Book Review: Harrow the Ninth (The Locked Tomb, #2) by Tamsyn Muir

Book Review: Harrow the Ninth (The Locked Tomb, #2) by Tamsyn Muir

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Review copy provided by the publisher——in exchange for an honest review.

Cover illustrated by: Tommy Arnold

Harrow the Ninth by Tamsyn Muir

My rating: 2.5 of 5 stars

Series: The Locked Tomb (Book #2 of 3)

Genre: Science Fiction, Fantasy, Science Fantasy, Space Opera

Pages: 512 pages (Hardback)

Published: 4th August 2020 by

Harrow the Ninth was insanely confusing, and I am both annoyed and impressed at the same time.

I had an odd experience with Gideon the Ninth; in my review of it, I mentioned that I DNFed Gideon the Ninth the first time I read through it. It wasn’t until a few trusted reviewers of mine said that the second half of the book redeemed the first half so much that I decided to push myself through it one more time. And they were right, the second half of Gideon the Ninth did make me love the book, and it made me excited to read the second book in The Locked Tomb trilogy by Tamsyn Muir: Harrow the Ninth. However, I have an immensely conflicting experience with this sequel.

“You hating me always meant more than anyone else in this hot and stupid universe loving me. At least I’d had your full attention.”

Harrow the Ninth is the kind of book that will test its reader’s patience to its limit. Gideon and Harrow are characters loved by many readers, and the level of their investment for these two characters may ultimately determine whether they will be patient enough to read through 70% of deliberate confusing insanity before reaching the big payoff in the final 100 pages of the book. If you think Gideon the Ninth was already bizarre or difficult to follow, trust me when I say that it gets so much worse in Harrow the Ninth. Harrow the Ninth is purposely designed and structured to confuse the heck out of its readers; the narrative wants us to truly witness how things are seen from Harrow’s perspective. The narrative switches timelines constantly, and to make things even worse, almost all the characters behaved differently from the way they were in Gideon the Ninth, and the narrative also juggles second-person and third-person narration non-stop. In other words: almost nothing is believable, and almost everything doesn’t make any sense for the majority of the book.

It was clear that Muir refused to give any crucial hints or information to make the first 70% more accessible, and the final 30% will quite likely decide whether it’s worth all the struggle. Did this method work or not? Well, looking at the incredibly high rating and sales for this book, seems like it did for many readers; it goes to show that readers are willing to be confused for hundreds of pages if they’re in love with the story and characters already. Personally speaking, there were indeed some stunning and mind-blowing scenes in the last quarter; I assume that if you’re super invested in the characters of the series, Harrow the Ninth will overall be a very rewarding reading experience. However, I don’t think the revelations and the amazing pay-off were worth the 350 pages of struggles I forced upon myself. I’m actually not even sure whether this novel will actually works better on reread or not.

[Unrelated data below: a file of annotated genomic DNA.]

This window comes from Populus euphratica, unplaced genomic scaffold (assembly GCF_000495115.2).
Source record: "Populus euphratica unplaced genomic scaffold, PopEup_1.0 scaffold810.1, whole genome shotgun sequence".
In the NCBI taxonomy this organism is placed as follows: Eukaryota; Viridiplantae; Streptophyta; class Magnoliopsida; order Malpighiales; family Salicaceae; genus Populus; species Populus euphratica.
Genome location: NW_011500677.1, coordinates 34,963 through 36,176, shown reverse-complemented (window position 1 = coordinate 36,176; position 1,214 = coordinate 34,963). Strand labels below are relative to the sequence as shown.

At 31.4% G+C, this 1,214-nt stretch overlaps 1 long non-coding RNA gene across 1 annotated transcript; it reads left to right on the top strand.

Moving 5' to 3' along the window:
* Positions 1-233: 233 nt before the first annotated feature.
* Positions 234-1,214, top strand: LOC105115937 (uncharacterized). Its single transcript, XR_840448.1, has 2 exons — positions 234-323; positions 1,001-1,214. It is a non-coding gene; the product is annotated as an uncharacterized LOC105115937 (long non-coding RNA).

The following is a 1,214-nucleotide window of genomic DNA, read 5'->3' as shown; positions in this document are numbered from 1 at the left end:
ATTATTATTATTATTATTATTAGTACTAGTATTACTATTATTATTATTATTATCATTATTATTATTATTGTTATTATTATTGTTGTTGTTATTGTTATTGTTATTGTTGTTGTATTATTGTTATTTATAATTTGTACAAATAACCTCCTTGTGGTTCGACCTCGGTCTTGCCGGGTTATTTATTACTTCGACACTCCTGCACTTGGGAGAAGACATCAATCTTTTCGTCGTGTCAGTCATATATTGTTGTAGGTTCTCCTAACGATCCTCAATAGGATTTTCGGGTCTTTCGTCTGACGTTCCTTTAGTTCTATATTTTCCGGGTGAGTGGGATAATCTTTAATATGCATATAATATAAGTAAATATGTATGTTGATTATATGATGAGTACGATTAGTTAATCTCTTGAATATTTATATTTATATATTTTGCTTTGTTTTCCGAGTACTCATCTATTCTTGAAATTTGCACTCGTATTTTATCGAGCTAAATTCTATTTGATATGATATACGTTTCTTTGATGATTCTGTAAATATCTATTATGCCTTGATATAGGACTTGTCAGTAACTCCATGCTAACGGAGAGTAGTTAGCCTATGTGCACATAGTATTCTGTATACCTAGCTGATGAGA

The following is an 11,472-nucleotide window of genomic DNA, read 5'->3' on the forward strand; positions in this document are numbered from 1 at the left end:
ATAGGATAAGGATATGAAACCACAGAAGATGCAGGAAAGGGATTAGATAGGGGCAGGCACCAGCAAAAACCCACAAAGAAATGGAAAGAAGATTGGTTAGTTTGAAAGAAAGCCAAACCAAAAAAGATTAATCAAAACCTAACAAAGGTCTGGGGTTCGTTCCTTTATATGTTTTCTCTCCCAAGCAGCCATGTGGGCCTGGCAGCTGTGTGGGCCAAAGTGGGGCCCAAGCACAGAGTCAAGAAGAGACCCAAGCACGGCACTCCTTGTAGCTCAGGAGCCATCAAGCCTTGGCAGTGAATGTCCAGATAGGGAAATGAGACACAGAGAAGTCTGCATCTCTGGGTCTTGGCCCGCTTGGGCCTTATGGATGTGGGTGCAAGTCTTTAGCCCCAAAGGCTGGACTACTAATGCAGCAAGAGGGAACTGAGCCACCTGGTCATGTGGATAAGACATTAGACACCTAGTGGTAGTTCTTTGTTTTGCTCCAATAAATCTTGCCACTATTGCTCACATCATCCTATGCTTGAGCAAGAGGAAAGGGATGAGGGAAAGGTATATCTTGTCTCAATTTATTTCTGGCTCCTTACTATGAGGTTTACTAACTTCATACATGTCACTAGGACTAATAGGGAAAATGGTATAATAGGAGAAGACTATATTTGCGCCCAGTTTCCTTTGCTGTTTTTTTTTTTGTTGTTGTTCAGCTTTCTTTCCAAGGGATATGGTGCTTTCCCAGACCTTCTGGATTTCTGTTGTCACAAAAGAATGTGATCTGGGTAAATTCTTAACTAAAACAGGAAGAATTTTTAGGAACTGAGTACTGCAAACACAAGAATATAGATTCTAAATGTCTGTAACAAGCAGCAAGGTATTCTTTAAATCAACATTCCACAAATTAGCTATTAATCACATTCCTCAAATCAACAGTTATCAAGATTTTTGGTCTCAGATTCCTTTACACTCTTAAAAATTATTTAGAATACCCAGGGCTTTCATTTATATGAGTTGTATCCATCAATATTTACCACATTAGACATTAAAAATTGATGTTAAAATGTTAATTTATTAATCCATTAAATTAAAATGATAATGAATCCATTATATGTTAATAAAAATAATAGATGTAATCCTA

This is my final book review of 2020, and thinking about it, it’s probably the most fitting book to end this bizarre year. To sum up my thoughts on Harrow the Ninth, I’ll rate the first 70% of this book with a 1-star rating, the final 30% with a 4 stars rating. There’s a chance I might enjoy this more on reread, whether that will happen, that still remains to be seen when Alecto the Ninth comes out.

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6 thoughts on “Book Review: Harrow the Ninth (The Locked Tomb, #2) by Tamsyn Muir

  1. I never thought I would rate a book higher than you. That being said, I had the same feelings about this book. In addition, your description of “Harrow the Ninth” in the last paragraph is the most accurate description of the book, and I believe it’s why so many people read it and enjoyed it (or, it’s because it reminded them of “House of Leaves”). Let’s hope “Alecto the Ninth” is better.

    1. Yeah!! I really hope Alecto the Ninth will be better. As long that it goes back to the style of the first book I think I will. 🙂

  2. I loved this book, Petrik, but regardless I think you nailed the review. Like many, I had no clue what was happening for a long time. It was frustrating at times, but it was pulled off so well in the end that I found the journey to be with it. Definitely a kind of love-hate relationship. And this was so different from GIDEON that I am really intrigued as to where ALECTO is going to go and how it is going to be written.

    1. It was beyond frustrating to me, and I personally didn’t find the pay-off that worth all the struggle! I’m glad that you and many readers did, though!! 😀 Let’s see whether Alecto the Ninth will be written like Gideon the Ninth or even more different! 😀

  3. I totally agree, this was such a bizarre read! You have to go into it accepting that you will simply not understand anything that is happening for most of the book. I’ll probably read the final book if I can snag an ARC, otherwise….

    1. It was honesltly ridiculous… We’ll see whether I’ll read the third book or not. I probably will wait a bit for reviews this time.

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